Feltenstein advertised his whiskey vigorously. An 1910 ad emphasized that he packaged his brands in gallon glass jars. These had been made possible by the invention of the Mike Owens bottling machine not long before. He offered two brands, “Old Joel” at $4 a gallon and a cheaper “house” brand rye for $3. He also was advertising as “The Old Reliable Mail Order Liquor House,” taking advantage of the many states and localities that had gone “dry” but could still receive interstate express deliveries of liquor. In addition to his “Old Joel” proprietary label, Feltenstein offered a number of nationally known brands, like “Old McBrayer” “Guckenheimer Rye,” and “Old Oscar Pepper.” A buyer ordering four quarts of liquor would receive prepaid express charges.
Like other whiskey dealers of his time, Feltenstein issued giveaway items to favored customers like saloon owners and bartenders. Two shot glasses shown here prominently advertised “Old Joel.” Interestingly, the glasses indicated that D. Feltenstein was the “distributor” of the brand. This reference may indicate that the company was not doing its own rectifying and bottling but relying on outside sources. It also is interesting that Feltenstein never trademarked his “Old Joel” brand.
As Feltenstein’s wealth increased, so did his family size. In the 1910 census when he was 37, David and Rae’s children had increased to three, joining Harry, now 12, was Gerald, 8, and Edward, 3. Their father determined to build them a new home. Designed by Architect Rudolph Meyer, it was a two story brick and stone dwelling in the designated “Prairie Style.” At the beginning of the 20th century, Frank Lloyd Wright had introduced this distinct new architecture, expressing the flat, sweeping prairie of the Midwest. Created to meet Wright's objectives of a simplicity and integrity that combined comfort, utility and beauty, Shown here and still standing, Feltenstein’s Missouri house was an excellent example of the style. Moreover, it was a far cry from the tenement residence David had known as a boy.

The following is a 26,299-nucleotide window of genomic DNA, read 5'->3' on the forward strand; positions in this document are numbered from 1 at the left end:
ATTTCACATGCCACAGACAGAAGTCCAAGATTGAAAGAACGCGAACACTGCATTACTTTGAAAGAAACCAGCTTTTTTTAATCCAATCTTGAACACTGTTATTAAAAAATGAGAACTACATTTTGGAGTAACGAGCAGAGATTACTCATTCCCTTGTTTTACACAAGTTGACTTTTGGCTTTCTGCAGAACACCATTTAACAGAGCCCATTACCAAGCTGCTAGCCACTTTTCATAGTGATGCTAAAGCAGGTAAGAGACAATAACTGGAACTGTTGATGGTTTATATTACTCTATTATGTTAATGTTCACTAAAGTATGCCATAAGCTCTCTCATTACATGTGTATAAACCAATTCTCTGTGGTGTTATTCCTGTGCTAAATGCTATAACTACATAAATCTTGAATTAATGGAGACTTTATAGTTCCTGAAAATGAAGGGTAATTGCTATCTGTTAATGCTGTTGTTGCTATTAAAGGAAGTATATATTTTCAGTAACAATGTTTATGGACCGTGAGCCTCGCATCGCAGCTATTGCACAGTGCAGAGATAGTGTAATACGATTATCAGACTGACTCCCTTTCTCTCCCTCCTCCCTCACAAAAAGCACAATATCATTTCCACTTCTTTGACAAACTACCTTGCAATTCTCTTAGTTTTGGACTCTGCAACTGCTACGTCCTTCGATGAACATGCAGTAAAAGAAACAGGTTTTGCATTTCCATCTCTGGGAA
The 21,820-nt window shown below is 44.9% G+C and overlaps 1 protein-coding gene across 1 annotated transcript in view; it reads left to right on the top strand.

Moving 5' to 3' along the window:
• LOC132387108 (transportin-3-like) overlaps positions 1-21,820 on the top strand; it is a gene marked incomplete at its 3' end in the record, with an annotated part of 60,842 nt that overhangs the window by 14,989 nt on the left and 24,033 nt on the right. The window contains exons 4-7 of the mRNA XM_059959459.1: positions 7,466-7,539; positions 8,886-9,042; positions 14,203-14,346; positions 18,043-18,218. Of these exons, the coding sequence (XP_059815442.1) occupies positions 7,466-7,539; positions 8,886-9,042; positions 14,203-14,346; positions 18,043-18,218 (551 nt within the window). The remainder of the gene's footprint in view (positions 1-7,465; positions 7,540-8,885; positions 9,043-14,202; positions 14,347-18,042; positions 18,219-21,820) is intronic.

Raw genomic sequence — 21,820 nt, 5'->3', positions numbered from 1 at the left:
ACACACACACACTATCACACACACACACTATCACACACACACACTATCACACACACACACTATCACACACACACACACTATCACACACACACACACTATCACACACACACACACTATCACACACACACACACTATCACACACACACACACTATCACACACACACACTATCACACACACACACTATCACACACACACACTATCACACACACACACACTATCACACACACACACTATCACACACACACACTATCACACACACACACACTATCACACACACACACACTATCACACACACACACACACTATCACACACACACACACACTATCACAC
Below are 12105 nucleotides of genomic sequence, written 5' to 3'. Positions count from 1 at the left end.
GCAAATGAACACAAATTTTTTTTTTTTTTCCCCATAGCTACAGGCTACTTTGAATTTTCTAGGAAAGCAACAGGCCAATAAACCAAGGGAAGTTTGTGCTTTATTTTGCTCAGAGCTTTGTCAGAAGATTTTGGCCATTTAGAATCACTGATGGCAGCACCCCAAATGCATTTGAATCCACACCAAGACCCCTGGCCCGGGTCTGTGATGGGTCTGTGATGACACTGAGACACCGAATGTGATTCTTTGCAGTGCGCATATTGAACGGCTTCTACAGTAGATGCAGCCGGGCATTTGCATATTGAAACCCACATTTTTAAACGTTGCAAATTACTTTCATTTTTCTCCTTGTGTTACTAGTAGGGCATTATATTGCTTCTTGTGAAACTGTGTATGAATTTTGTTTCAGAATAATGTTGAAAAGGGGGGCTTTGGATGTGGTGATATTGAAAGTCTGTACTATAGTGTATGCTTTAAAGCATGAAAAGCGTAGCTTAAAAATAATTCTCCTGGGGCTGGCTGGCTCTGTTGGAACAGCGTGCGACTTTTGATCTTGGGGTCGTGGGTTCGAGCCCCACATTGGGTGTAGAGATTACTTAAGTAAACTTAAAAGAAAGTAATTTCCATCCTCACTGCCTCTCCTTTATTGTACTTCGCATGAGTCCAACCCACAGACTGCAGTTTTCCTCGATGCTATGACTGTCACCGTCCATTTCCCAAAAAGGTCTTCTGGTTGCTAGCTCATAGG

Although Missouri did not ban alcohol sales until National Prohibition in 1920, as the 20th Century progressed, Feltenstein experienced the dwindling of his customer base. In 1913 the Webb-Kenyon Act had cut off his ability to send mail-order booze into “dry” states and localities. Nevertheless, he kept his liquor business going until 1918, then apparently went from “wet goods” into dry goods — selling ready-to-wear clothing and household items. His liquor store later was torn down to create a bank parking lot.
Feltenstein died at the age of 68 in November 1941, listed on his death certificate as “retired merchant.” The cause given was heart disease and an upper respiratory infection. He was buried at the Ashland Mausoleum in St. Joseph. His life literally had been one that went from rags to riches — but he never forgot the roots of his success. The face and the name of his immigrant peddler father was ever with him on his bottles, his advertising and the large sign that graced his establishment. They reminded David Feltenstein daily of his hard-scrabble childhood in a New York tenement ghetto and a father whose efforts made it possible for him and his family to live the American Dream.